—Derek O’Brien, Senior Lecturer, Truman Bodden Law School, and Rhian Minty, Assistant Director, Truman Bodden Law School
In its recent judgment in Day and Bush v The Governor of the Cayman Islands (Day and Bush), the Grand Court of the Cayman Islands has declared that the Marriage (Amendment) Law 2008 (Marriage Law), which defines marriage as a union between a man and a woman, violates multiple provisions of the Bill of Rights Chapter of the Cayman Islands Constitution by denying same sex couples the right to marry.
The judgment in Day and Bush follows hard on the heels of the judgment of the Court of Appeal of Bermuda in Ferguson v AG Bermuda. The Bermudian court had been ruled that a provision of the Domestic Partnership Act (s53)–which held that a marriage is void unless the parties are male and female–was unconstitutional on the grounds that it had been enacted for a religious purpose and that it violated the right to freedom of conscience of same sex couples, in particular their belief in same sex marriage, pursuant to s8 of the Bermudian Constitution.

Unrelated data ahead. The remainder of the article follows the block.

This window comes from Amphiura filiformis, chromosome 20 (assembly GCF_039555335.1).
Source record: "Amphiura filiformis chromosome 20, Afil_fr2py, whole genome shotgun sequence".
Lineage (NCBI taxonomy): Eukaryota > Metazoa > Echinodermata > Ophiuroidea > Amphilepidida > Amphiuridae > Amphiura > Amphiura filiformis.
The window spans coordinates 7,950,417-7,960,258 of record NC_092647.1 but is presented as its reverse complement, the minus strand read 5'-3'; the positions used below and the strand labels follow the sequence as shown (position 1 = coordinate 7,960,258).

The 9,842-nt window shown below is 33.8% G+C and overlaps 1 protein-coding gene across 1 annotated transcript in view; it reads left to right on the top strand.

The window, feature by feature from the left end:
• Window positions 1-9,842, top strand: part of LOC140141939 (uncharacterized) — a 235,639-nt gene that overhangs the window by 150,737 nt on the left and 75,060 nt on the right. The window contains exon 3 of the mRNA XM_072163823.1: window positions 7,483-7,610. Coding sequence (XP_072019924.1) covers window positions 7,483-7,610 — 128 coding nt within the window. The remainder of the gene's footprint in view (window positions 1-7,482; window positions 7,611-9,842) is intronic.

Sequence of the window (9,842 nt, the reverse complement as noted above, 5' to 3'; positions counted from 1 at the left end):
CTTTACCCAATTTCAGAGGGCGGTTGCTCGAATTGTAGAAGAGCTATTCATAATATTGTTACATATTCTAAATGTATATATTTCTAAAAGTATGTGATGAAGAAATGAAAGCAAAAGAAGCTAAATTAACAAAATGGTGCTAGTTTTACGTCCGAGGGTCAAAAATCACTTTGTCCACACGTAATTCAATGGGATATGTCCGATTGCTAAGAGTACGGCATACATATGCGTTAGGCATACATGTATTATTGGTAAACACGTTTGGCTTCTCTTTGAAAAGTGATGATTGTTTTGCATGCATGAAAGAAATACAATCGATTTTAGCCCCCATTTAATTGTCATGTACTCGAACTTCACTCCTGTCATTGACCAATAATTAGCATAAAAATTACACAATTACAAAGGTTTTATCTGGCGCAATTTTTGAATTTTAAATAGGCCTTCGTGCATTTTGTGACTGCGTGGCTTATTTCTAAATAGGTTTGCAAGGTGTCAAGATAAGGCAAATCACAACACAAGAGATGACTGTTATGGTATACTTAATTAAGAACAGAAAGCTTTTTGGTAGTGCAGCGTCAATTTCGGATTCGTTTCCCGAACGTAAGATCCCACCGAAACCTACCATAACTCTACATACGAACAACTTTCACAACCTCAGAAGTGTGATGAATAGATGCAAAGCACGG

It is hoped by supporters of LGBT+ rights that the combined effect of these judgments will force the UK’s other Caribbean Overseas Territories (COTs)–Anguilla, British Virgin Islands, Montserrat and Turks and Caicos–to amend their Marriage Laws to provide for same sex marriage, and thus bring these delinquent COTs in line with the remainder of the UK’s Overseas Territories, all of which permit same sex marriage.
Though the judgment in Day and Bush marks a significant milestone for LGBT+ rights in the Caribbean, we wish to focus in this post not on the issue of same sex marriage itself, but rather on the constitutional arguments that persuaded the Grand Court to declare that Cayman’s Marriage Law was incompatible with the Constitution.
On behalf of the Petitioners, it was argued that the failure of the Government to provide them with access to an institution (for example, a civil union) that recognises their relationship and provides them with the bundle of rights and obligations available to same sex couples violated both their right to a private and family life pursuant to s9 of the Bill of Rights, as well as their right to found a family. It was further argued that the denial of their right as a same sex couple to marry violated their right to a private and family life pursuant to s9, as well as their right to freedom of conscience pursuant to s10 of the Bill of Rights by denying them the right to manifest their belief in the institution of marriage by marrying each other. Finally, it was argued that the denial of their right to marriage breached the non-discrimination provisions contained in s16 of the Bill of Rights when taken in conjunction with a bundle of other rights guaranteed by the Constitution.